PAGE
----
Freedom of the Press
Press Freedom Score (0 = best, 100 = worst)
Legal Environment(0 = best, 30 = worst)
Political Environment(0 = best, 40 = worst)
Economic Environment(0 = best, 30 = worst)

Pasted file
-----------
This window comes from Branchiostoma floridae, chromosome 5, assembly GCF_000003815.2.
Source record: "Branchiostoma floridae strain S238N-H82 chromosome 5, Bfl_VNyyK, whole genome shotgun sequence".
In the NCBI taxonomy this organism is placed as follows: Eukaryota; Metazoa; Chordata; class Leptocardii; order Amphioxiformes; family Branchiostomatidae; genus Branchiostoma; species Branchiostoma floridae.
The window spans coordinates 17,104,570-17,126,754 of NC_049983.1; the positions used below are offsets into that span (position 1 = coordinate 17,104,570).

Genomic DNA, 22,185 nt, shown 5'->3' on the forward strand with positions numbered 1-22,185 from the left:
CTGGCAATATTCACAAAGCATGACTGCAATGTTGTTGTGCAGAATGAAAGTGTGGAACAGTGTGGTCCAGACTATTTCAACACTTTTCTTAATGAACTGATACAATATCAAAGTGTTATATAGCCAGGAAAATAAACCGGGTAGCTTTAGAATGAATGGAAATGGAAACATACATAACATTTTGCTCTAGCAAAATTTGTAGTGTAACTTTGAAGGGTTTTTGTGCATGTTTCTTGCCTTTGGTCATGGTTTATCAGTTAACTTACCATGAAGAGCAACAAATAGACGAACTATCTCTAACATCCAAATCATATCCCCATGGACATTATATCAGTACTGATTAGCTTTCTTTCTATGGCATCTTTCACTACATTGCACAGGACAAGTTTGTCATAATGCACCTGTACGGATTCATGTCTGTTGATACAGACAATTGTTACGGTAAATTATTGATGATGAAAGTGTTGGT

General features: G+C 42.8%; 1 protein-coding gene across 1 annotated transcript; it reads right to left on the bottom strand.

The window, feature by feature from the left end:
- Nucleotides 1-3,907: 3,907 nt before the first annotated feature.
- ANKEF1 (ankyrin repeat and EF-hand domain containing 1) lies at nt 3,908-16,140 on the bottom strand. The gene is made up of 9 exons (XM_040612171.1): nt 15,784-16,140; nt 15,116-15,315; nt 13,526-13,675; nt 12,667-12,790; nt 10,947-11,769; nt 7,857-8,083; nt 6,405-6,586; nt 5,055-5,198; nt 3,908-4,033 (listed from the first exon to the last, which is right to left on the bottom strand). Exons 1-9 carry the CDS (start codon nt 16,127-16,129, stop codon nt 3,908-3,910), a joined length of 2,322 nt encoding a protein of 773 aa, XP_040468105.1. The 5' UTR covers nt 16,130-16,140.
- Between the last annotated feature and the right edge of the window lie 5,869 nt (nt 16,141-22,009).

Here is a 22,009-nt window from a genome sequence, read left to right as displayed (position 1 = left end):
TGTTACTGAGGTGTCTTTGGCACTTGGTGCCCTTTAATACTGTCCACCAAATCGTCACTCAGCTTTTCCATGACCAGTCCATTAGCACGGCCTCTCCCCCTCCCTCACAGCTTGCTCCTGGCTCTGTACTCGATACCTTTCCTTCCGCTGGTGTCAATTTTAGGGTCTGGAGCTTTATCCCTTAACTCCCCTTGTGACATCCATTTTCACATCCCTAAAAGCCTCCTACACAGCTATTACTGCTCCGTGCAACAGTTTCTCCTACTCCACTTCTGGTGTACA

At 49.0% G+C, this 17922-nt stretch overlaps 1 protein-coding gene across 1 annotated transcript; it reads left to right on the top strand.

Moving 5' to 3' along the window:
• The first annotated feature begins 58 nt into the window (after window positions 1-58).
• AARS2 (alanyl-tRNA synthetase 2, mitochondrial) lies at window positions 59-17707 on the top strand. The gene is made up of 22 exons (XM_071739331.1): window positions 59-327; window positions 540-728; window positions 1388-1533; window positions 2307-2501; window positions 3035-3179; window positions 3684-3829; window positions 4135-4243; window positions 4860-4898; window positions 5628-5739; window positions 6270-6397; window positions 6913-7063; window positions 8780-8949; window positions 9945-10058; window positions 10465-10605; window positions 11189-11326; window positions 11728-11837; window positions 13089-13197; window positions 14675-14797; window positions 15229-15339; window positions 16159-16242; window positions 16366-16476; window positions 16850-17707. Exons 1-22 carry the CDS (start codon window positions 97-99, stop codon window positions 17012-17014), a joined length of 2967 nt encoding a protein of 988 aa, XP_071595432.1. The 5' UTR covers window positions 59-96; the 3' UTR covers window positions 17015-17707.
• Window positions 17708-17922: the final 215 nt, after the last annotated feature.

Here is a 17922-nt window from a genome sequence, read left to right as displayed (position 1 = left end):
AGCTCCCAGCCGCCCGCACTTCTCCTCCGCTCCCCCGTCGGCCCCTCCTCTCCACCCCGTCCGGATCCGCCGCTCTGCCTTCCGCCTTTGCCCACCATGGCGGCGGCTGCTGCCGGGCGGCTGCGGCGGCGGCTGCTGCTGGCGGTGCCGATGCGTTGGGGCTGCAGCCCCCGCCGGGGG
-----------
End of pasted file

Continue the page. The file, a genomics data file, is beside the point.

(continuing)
The government sharply restricts press freedom. A combination of statutes and directives forbid the media from promoting political reform, covering internal party politics or the inner workings of government, criticizing Beijing's domestic and international policies, or reporting financial data that the government has not released. All stories are potentially subject to prepublication censorship. However, authorities sometimes allow newspapers to report on corruption and other abuses by local officials. According to the Committee to Protect Journalists, as of December 2002 Chinese jails held 36 journalists, 14 of whom were serving time for publishing or distributing information online. Other journalists have been harassed, detained, threatened, or dismissed from their jobs because of their reporting. Officials also have suspended or shut down some liberal magazines, newspapers, and publishing houses. While China's print media are both public and private, the government owns and operates all radio and television stations. The government promotes use of the Internet, but regulates access, monitors use, and restricts and regulates content. A number of Internet cafes were closed during the year, and the government temporarily blocked all access to the Google and AltaVista search engines in September before backing down and focusing instead on preventing searches on sensitive topics. In Hong Kong, an unlikely combination of pro-democracy activists and businessmen criticized proposed national security legislation that they said could undermine the territory's traditionally free press and uninhibited flow of information.